From high speed trains to inflatable incubators, shaking hands with robots and with royalty, a job in the UK Government’s global Science and Innovation Network is never dull. Made up of 90 staff based in British Embassies, High Commissions and Consulates, the network helps build research and innovation partnerships with more than 30 countries around the world.
I am based in the British Embassy in Tokyo and have a background working on science and engineering issues in the civil service and in the food industry. People in the network have a wide variety of backgrounds, from professional diplomats to locally employed staff with rich experience of a particular area of science or technology in academia, industry or the public sector.
Connections are the key
Promoting the UK as an innovative country open to international partnerships has never been more important. Despite each team being quite small (often just one or two staff), the network is hugely influential. This is thanks to the quality of staff but also close working with partner organisations based in the same location (such as Department for International Trade and British Council), and maintaining strong links to the ‘hub’ in London (based in our home departments of FCO and BEIS).
A network for impact
Working as a network is critical to making an impact. From raising awareness of the growing risk of antibiotic resistance in bacteria around the world, through to environmental issues and cyber security, SIN staff work with colleagues from the Foreign Office and other government departments to help tackle major global challenges.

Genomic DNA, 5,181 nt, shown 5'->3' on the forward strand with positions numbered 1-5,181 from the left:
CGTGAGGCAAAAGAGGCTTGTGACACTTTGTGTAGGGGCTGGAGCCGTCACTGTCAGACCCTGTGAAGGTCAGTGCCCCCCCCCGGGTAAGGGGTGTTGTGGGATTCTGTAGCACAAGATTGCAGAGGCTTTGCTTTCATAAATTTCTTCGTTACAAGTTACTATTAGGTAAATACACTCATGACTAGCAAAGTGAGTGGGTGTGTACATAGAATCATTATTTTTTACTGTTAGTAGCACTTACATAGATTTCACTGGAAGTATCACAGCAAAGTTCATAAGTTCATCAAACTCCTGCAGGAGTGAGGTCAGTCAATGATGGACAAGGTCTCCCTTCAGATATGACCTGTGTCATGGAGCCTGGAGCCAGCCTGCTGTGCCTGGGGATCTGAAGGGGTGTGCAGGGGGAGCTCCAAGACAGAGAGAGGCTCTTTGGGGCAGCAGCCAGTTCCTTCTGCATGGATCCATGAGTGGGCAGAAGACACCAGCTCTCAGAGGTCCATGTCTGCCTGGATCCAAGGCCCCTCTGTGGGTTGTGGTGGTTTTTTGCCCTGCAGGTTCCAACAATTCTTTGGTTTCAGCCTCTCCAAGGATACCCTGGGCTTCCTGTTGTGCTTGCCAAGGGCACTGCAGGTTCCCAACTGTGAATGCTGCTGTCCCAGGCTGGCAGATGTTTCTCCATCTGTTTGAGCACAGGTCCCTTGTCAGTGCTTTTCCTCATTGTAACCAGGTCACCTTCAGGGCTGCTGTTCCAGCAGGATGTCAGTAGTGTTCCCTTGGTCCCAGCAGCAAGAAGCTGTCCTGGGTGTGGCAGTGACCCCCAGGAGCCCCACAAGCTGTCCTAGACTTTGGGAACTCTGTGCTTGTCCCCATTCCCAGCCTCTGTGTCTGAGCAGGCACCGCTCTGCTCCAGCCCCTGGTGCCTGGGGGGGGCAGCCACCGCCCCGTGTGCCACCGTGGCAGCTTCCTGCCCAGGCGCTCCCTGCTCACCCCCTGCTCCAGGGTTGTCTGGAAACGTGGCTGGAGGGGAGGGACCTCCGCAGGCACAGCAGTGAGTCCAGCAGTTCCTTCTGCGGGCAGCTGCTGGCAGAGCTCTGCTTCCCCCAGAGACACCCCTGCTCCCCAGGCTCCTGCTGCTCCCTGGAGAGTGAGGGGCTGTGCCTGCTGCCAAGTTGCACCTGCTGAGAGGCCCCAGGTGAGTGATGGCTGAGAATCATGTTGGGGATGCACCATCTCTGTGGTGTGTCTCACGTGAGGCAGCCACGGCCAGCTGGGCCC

In the last few years the network has also been at the forefront of relationships with developing countries, through initiatives such as the Newton Fund, positioning the UK as a leading partner for these countries as they use science to further their development.
Let us take you to the cutting edge
The work is incredibly rewarding. Science and innovation is an inherently forward-looking, optimistic endeavour, which makes it a very motivating area in which to work. There can’t be many jobs where you are invited to travel at 500km/h on the MagLev test track through the beautiful mountains of Yamanashi, or drink tea with talking robots at the G7 Science and Technology Ministers meeting in Tsukuba.
Japan is second only to US for the number of Nobel prizes awarded this century - a reminder of the value of UK researchers being able to connect with talent from around the world.
I am immensely proud of what we achieve as a network and feel very lucky to have been able to do this job for the last 3 and a half years. I hope this blog will help civil servants (and other people interested in international science and innovation) understand what we do, why we do it and get in touch to work with us!
If you would like more information about Science and Innovation Network activities, click here.
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